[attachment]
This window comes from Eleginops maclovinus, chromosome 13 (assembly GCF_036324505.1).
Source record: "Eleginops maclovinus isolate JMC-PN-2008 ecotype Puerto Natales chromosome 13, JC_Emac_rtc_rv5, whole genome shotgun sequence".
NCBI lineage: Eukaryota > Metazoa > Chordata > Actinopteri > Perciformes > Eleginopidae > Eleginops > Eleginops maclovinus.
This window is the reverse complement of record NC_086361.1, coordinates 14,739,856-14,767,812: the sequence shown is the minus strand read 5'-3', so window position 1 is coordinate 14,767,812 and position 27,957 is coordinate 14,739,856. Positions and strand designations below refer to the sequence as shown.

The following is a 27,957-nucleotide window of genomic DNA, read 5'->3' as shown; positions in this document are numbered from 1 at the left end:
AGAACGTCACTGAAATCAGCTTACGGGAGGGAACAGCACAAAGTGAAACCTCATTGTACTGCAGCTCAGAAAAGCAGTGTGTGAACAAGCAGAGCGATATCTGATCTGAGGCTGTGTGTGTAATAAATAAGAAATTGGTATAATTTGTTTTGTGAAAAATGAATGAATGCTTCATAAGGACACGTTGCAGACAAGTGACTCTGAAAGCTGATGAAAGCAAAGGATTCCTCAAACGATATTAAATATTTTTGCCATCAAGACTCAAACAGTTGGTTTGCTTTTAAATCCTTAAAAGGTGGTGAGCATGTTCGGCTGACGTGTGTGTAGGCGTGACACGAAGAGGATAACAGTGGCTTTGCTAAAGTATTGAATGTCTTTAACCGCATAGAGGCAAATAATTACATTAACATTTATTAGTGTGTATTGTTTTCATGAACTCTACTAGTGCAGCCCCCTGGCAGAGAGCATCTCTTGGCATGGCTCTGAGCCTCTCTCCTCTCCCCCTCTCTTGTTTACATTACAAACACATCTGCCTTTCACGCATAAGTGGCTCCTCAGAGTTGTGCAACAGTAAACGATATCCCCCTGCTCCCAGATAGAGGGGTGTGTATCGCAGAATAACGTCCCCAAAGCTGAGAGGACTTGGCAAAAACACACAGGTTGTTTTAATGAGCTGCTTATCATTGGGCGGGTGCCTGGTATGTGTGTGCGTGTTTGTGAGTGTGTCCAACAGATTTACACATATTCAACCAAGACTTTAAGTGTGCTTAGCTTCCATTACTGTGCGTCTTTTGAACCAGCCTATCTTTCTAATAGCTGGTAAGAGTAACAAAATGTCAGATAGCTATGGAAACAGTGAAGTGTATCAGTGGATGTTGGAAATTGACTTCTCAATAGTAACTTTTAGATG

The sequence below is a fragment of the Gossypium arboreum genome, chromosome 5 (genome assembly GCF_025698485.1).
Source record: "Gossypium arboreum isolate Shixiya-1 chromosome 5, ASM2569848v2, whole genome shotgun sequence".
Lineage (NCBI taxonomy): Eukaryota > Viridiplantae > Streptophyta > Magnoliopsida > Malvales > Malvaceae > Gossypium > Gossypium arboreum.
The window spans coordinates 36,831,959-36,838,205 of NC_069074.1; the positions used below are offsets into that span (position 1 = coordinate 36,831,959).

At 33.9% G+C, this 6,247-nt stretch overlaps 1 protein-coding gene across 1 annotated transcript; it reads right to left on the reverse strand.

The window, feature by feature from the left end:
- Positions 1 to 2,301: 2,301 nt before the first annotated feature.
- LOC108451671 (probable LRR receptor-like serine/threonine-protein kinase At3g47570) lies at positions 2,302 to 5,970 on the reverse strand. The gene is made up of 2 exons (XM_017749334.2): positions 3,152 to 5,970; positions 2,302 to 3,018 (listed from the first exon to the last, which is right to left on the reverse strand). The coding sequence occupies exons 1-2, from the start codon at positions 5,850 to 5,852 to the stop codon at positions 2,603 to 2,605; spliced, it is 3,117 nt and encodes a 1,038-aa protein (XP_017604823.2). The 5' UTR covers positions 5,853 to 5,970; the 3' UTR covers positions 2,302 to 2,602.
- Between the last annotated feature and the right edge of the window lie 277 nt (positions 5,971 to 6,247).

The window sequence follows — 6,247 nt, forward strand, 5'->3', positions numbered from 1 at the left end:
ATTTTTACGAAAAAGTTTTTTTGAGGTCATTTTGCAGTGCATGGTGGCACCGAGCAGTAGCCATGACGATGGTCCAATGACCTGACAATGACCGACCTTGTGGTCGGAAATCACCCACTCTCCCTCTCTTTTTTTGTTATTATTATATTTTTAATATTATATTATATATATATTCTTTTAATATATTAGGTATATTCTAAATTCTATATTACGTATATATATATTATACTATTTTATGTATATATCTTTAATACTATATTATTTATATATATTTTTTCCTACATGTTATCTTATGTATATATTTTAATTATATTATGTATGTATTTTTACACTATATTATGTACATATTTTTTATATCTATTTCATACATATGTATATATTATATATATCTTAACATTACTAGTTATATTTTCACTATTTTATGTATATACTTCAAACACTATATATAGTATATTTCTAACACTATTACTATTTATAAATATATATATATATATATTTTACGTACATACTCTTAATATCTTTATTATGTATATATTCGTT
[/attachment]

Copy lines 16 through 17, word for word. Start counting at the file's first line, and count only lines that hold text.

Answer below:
The window sequence follows — 6,247 nt, forward strand, 5'->3', positions numbered from 1 at the left end:
ATTTTTACGAAAAAGTTTTTTTGAGGTCATTTTGCAGTGCATGGTGGCACCGAGCAGTAGCCATGACGATGGTCCAATGACCTGACAATGACCGACCTTGTGGTCGGAAATCACCCACTCTCCCTCTCTTTTTTTGTTATTATTATATTTTTAATATTATATTATATATATATTCTTTTAATATATTAGGTATATTCTAAATTCTATATTACGTATATATATATTATACTATTTTATGTATATATCTTTAATACTATATTATTTATATATATTTTTTCCTACATGTTATCTTATGTATATATTTTAATTATATTATGTATGTATTTTTACACTATATTATGTACATATTTTTTATATCTATTTCATACATATGTATATATTATATATATCTTAACATTACTAGTTATATTTTCACTATTTTATGTATATACTTCAAACACTATATATAGTATATTTCTAACACTATTACTATTTATAAATATATATATATATATATTTTACGTACATACTCTTAATATCTTTATTATGTATATATTCGTT